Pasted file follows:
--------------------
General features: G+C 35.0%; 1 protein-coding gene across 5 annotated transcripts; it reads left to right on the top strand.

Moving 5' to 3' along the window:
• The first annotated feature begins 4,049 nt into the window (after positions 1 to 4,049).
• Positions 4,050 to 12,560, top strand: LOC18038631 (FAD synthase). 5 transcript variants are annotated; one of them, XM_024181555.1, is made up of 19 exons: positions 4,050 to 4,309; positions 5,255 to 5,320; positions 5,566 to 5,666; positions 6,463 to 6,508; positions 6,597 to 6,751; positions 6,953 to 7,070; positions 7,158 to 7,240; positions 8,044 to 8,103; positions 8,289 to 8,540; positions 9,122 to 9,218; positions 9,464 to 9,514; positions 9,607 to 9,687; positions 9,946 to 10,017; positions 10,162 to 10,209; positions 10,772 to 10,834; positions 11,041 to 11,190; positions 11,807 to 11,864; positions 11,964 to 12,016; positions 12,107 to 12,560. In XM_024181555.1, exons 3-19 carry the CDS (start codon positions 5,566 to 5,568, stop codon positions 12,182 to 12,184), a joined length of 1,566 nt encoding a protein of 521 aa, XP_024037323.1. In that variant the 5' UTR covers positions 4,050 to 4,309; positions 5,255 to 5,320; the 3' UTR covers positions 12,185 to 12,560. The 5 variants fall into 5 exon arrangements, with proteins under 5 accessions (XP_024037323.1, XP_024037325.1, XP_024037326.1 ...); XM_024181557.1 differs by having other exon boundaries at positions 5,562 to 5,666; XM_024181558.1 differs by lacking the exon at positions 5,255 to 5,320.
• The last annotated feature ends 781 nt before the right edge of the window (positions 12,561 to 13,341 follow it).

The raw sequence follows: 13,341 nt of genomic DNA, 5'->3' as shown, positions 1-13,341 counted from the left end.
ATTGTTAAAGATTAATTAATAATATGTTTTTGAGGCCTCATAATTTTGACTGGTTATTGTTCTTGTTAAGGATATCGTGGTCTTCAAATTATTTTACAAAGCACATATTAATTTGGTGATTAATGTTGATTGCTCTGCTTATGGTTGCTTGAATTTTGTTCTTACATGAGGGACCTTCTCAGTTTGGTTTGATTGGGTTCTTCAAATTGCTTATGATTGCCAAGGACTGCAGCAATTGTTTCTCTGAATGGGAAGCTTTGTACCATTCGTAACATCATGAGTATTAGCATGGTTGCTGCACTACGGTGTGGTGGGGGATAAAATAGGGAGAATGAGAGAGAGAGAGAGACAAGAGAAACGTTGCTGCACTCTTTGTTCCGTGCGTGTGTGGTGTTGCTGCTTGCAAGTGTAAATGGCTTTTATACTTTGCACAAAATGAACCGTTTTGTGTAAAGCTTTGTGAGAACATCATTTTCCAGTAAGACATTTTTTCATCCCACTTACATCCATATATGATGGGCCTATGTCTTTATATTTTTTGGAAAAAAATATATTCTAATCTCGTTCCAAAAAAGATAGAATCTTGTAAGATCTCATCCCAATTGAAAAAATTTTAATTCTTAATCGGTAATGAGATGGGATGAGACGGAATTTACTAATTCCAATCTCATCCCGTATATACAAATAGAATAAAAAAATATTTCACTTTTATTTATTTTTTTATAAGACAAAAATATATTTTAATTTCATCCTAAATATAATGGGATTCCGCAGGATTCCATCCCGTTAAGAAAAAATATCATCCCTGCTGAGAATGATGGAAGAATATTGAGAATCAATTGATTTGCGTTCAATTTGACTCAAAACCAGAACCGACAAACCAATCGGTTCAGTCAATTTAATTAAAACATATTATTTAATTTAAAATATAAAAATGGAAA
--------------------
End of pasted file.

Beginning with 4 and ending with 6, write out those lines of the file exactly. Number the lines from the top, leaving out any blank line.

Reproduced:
• Positions 4,050 to 12,560, top strand: LOC18038631 (FAD synthase). 5 transcript variants are annotated; one of them, XM_024181555.1, is made up of 19 exons: positions 4,050 to 4,309; positions 5,255 to 5,320; positions 5,566 to 5,666; positions 6,463 to 6,508; positions 6,597 to 6,751; positions 6,953 to 7,070; positions 7,158 to 7,240; positions 8,044 to 8,103; positions 8,289 to 8,540; positions 9,122 to 9,218; positions 9,464 to 9,514; positions 9,607 to 9,687; positions 9,946 to 10,017; positions 10,162 to 10,209; positions 10,772 to 10,834; positions 11,041 to 11,190; positions 11,807 to 11,864; positions 11,964 to 12,016; positions 12,107 to 12,560. In XM_024181555.1, exons 3-19 carry the CDS (start codon positions 5,566 to 5,568, stop codon positions 12,182 to 12,184), a joined length of 1,566 nt encoding a protein of 521 aa, XP_024037323.1. In that variant the 5' UTR covers positions 4,050 to 4,309; positions 5,255 to 5,320; the 3' UTR covers positions 12,185 to 12,560. The 5 variants fall into 5 exon arrangements, with proteins under 5 accessions (XP_024037323.1, XP_024037325.1, XP_024037326.1 ...); XM_024181557.1 differs by having other exon boundaries at positions 5,562 to 5,666; XM_024181558.1 differs by lacking the exon at positions 5,255 to 5,320.
• The last annotated feature ends 781 nt before the right edge of the window (positions 12,561 to 13,341 follow it).

The raw sequence follows: 13,341 nt of genomic DNA, 5'->3' as shown, positions 1-13,341 counted from the left end.